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ObeOne
10-13-2002, 07:00 PM
I noticed an improvement in my game today, due to a change in my pre-shot routine. Rather than focusing on the object ball during the final stroke, I started focusing on the cueball. I've found that it eliminates the urge for those last instant 'corrections' that can foul up your shot. I've found that it's best to just let the shot take care of itself after you've lined it up and focus on hitting the cueball in the proper spot. What do you guys think?

--Mike

10-13-2002, 07:27 PM
Yeah, definetly. When you start thinking about where your object ball goes you lose sight of what is actually going to make the shot.

10-14-2002, 01:24 AM
<blockquote><font class="small">Quote: ObeOne:</font><hr> I noticed an improvement in my game today, due to a change in my pre-shot routine. Rather than focusing on the object ball during the final stroke, I started focusing on the cueball. I've found that it eliminates the urge for those last instant 'corrections' that can foul up your shot. I've found that it's best to just let the shot take care of itself after you've lined it up and focus on hitting the cueball in the proper spot. What do you guys think?

--Mike <hr></blockquote>


I've found the same thing, except that I use the "object ball last" on closer shots, where I need to draw to a certain spot, or hit it firm, but on long, semi-strait shots, or even cuts, I concentrate on where I'm hitting the cueball very carefully. I guess it's because of the need to avoid any english sometimes. I know that if you are shooting over a ball, it's helpful to look at the cueball last.. a secret that Jim Rempe talks about in his "how to run 100 balls" video, and one that has made life alot easier in those times where I must shoot over a ball.

I think for thinner cuts, it's helpful to concentrate on the object ball more, and for fuller hits and almost strait in shots, it's easier to concentrate on the cueball mostly. If you have to put alot of action on the cueball, concentrate on both, but moreso on where you are hitting the object ball, and with what english. Just my opinion and observation.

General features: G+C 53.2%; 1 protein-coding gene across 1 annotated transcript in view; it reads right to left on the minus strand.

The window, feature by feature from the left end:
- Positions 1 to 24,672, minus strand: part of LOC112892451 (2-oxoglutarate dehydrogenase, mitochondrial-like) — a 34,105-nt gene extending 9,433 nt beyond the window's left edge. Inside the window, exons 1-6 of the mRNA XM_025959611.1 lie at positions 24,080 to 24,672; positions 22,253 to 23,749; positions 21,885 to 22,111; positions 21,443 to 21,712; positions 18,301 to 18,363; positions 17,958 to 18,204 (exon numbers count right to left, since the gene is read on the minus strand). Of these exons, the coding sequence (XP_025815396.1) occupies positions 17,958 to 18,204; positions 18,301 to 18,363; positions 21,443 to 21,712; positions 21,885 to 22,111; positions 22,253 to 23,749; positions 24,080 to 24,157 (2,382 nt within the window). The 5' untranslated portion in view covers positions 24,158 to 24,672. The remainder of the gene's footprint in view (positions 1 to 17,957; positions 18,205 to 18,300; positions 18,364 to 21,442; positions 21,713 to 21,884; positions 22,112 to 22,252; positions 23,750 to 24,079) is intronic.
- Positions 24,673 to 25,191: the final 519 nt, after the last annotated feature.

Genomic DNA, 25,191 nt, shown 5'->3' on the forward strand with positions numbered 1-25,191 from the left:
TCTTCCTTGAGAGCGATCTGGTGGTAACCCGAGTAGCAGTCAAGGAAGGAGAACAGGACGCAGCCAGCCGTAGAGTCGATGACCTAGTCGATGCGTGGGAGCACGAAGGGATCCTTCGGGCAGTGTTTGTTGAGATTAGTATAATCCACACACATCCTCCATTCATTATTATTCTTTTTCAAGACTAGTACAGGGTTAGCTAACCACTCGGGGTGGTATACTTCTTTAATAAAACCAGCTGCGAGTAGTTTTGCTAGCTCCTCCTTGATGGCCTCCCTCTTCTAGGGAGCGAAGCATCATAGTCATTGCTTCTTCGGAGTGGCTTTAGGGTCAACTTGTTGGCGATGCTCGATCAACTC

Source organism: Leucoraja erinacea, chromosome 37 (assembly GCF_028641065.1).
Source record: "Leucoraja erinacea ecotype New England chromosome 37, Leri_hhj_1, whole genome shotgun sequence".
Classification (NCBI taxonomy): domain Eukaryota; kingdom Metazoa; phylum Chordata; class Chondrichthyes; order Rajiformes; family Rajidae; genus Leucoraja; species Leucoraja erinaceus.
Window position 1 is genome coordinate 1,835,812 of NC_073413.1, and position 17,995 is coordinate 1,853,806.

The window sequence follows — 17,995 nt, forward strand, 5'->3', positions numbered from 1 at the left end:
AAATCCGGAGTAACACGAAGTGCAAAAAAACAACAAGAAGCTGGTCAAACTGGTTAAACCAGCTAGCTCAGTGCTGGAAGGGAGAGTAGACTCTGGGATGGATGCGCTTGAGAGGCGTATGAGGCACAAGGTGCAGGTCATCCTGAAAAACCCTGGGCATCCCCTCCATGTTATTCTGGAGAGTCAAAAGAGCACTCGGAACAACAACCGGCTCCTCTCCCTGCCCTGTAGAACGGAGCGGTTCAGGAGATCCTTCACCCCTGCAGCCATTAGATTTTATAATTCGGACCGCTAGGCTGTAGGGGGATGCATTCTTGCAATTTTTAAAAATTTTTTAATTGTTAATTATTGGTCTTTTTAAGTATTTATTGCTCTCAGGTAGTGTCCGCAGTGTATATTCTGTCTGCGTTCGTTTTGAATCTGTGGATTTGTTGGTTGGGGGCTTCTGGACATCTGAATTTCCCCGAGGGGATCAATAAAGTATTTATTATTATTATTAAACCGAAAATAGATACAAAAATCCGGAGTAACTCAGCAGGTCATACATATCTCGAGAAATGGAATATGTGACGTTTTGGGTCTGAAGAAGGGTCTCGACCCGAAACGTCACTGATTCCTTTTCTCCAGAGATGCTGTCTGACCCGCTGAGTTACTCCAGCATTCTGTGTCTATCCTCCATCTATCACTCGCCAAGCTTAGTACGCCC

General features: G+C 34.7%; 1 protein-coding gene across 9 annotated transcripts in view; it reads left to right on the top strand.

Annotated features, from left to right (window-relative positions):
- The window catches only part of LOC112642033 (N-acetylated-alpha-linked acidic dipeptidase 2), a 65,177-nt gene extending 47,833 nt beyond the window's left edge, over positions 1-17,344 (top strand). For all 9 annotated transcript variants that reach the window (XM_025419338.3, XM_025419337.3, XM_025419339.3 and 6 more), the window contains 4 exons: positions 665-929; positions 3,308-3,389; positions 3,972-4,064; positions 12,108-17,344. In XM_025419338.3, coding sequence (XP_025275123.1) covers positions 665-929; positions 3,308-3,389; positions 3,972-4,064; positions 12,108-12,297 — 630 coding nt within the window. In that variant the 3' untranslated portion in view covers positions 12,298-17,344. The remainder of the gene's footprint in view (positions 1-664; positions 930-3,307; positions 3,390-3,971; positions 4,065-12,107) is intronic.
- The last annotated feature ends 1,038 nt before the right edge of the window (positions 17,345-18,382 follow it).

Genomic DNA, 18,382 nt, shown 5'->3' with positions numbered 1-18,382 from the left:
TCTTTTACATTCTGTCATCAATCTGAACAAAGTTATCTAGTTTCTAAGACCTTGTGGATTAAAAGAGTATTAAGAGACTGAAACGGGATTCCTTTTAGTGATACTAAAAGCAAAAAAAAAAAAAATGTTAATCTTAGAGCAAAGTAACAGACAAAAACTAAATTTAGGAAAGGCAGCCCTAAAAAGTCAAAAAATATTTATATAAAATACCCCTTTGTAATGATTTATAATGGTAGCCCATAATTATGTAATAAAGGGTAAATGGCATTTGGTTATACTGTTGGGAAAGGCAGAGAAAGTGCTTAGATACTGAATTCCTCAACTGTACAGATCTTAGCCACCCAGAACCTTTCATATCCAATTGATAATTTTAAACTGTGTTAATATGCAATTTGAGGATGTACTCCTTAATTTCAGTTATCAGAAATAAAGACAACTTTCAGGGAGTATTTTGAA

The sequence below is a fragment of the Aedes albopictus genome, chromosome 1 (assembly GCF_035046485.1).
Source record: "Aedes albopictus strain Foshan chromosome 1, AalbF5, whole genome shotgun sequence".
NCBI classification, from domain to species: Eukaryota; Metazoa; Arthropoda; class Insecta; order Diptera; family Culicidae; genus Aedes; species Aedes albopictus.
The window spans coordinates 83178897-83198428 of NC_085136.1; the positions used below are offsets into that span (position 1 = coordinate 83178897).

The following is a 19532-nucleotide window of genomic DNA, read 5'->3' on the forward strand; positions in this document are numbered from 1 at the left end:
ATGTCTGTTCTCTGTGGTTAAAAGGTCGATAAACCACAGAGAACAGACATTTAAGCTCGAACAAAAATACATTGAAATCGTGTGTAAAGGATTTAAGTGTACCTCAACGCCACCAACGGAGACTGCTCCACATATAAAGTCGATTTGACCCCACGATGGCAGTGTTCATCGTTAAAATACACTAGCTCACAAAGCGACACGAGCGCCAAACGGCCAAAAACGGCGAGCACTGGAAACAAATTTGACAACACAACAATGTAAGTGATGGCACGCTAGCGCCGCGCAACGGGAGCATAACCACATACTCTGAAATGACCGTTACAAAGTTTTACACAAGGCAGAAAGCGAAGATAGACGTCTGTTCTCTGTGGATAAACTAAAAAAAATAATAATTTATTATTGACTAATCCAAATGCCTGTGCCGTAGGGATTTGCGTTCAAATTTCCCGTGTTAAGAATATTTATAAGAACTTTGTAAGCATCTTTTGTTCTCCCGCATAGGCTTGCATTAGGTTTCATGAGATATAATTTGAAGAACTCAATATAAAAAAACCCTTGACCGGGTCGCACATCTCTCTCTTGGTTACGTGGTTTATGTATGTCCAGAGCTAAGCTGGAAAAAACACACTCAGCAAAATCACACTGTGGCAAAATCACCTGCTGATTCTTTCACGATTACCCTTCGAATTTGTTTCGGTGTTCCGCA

10-14-2002, 07:32 AM
I think it depends on what works for each individual person.

stickman
10-14-2002, 07:33 AM
I tried that technique for a while and eventually returned to the object ball last for most of my shots. Short range and close shots, I still use the cue ball last method.

phil in sofla
10-14-2002, 05:39 PM
One instructor here some time back now (maybe Scott, maybe Randy?), advised looking at the cue ball last, and claimed it resulted in an immediate one or two ball improvement for the students who went to that approach.

I find concentrating on either one, rather than being sort of inbetween as of the shot, is the key. My best shot making days are when my eyes are on the OB exclusively for the entire last back stroke and forward-- several seconds of OB only. I get into trouble when I'm checking back and forth, and then barely get 'target acquisition' back on the OB hit somewhere in the middle of the forward stroke.

I'd say the preference may come down to which of your trusts is greater-- the trust that your stroke will stay on the line without looking at the cue ball at the end, or the trust that your stroke will stay on line without looking at the OB at the end.

You probably SHOULD be able to trust either one, but for most of us, I would guess trusting the line will be right without the final aim to the contact point being seen at the end (since you're instead looking at the CB) might be harder to trust.

griffith_d
10-14-2002, 05:43 PM
On some long shots, as I am hitting the CB I move my eyes up with the stroke itself and switch from the CB to the OB and that seems to help.

On short sharp cuts, 2 feet or less, I look at OB the most.

Griff

Mike H
10-14-2002, 05:57 PM
I did the same thing in a time of trouble once and it's worked exceptionally well since. I also found an improvement in my focus at the table and have pretty much eliminated any jumping up at all. Stick with your new discovery, it should yield even better results in the future.